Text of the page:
The temperature is between 90 degrees and 100 degrees today. I went for a walk at the park [with the circular asphalt path]. I lost track of how many times I walked the circle. I was going for 8 times (2 miles), but I think I went ten (2 3/4 miles) instead. Keeping count when it is excessively hot is NOT easy.
I like walking in this type of heat – one, there aren’t that many people, two, the birds are often exhilarated because they are ALONE, or they are too HOT, and act PECULIAR and three, walking in the heat is a workout. Right now, I really want to EXERCISE this body of mine…
There is a family of Blue Jays at the Park. I am 99 percent sure of this. Why? I saw one flying from a bush in the middle of the circle, to a bush at the edge of the circle [possibly stopping at a small tree in-between]. He was joined by one more Blue Jay, then another. Right on their heels was a fourth Blue Jay, a smaller one! Their coats were fully grown, i.e., the Blue Jay magnificent blue, white and slight gray striped feathers! I try so hard to describe Blue Jays in poems, in essays … I can talk about their personalities – abrasive, storm the castle paratroopers, very family oriented up to a certain point, demanding, and at times joyful. They have one call – they scream. Sometimes, right on the heels of that scream they break out in a melodic song. It is an incredible contrast. Should it be said that Blue Jays have split personalities, eh, the SCREAMER and the SINGER… !
I saw one really RED Cardinal (a male) and then one not so red Cardinal (a female). After seeing those two, I might have seen two more Cardinals. However these Cardinals were not really together, like the Blue Jays were. Therefore I might hazard a guess that Blue Jays are more family-oriented than Cardinals? I don’t know though – as a hard-nose scientist might say (big grin), I don’t have enough data to really say that… however, what I saw today, made me wonder if this was true…
A Red-Winged Blackbird crossed the path in front of me. This often happens when I reach this particular spot. It is where the marsh/pond is, to the right, and the trees and grass to the left [of the path]. Many of the birds hide in the trees, bushes, and tall grass of this marsh/pond. And for some reason, the Red-Winged Blackbird often feels like going for a “ride” (RIDE THE WIND, BEAUTIFUL BIRD!) from time to time – especially when I’m walking in the park!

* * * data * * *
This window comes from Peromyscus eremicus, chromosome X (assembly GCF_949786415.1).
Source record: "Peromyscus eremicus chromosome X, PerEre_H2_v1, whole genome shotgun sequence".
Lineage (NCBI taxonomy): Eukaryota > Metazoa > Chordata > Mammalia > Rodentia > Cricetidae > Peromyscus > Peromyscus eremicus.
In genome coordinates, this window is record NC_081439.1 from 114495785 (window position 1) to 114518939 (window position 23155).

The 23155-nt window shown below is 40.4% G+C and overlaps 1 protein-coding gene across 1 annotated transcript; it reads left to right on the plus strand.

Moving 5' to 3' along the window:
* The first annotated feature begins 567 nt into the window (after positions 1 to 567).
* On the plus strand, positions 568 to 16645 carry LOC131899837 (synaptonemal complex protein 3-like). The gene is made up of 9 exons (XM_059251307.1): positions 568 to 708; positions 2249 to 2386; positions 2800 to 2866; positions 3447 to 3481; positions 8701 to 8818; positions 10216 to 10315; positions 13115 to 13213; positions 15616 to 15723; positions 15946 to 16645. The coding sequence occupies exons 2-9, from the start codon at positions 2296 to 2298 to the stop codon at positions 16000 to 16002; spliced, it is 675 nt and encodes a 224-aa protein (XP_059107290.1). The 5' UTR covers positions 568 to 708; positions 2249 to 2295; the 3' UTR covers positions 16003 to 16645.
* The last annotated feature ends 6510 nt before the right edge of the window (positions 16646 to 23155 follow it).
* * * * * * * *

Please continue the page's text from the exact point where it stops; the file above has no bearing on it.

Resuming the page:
I tished as I passed the tree he was in. He tished back. Or is it a “click” sound instead? Hmm.
A Grackle strutted in the grass. His beak was open. Is that how a bird sweats? I think that’s how dogs and cats sweat.
On the other side of the path I saw a flutter of a Robin across the grass, then the Robin “disappeared”. I was perplexed by that, because I thought he was near the bushes, in the sunlight. (There is “dirt” there – part earth, mulch, wood chip.) However, what I saw, there, looked like a rumpled piece of cloth. Part of the cloth was pulled UP.
I think was really HOT by then, because as I walked closer, I wondered if that was a bird, and for a minute I was apprehensive about it being a dead bird. (I had forgotten about the Robin!) Then, when I got closer, I realized it wasn’t cloth, but feathers, and the “pulled up” part was the bird’s head and beak. Then I realized it was the Robin, who was lying FLAT on the ground, his wings spread out.
He had fluttered across the grass and landed on that “dirt” … in that pose!
He hastily got to his feet, and tried to walk away from me. His wings were disheveled. He tried to fold them together, against his body. He did this once, twice. The third time, he was “properly groomed” and underneath the bush, in the safety of the shadows.
I’ve been speculating on why that Robin was like that. He could have been ill. He could have been too hot. He also could have been a youngster! I’m just glad, he “got his act together,” before I left. I won’t worry about him too much.
I have to laugh, somewhat, about my accumulating bird data. I imagine that some folks might read this post and go, YAWN. However, I am a lover of birds, an amateur bird-watcher. The real FANATICAL bird-watchers are fiends when it comes to their data and sometimes it is very much JUST THE FACTS, MA’AM.
I can’t do that. I like to record when and where I see a bird, of course. But I also like to wonder, to speculate, to really observe WHAT they are doing … like that goofy Robin with his wings all messed up…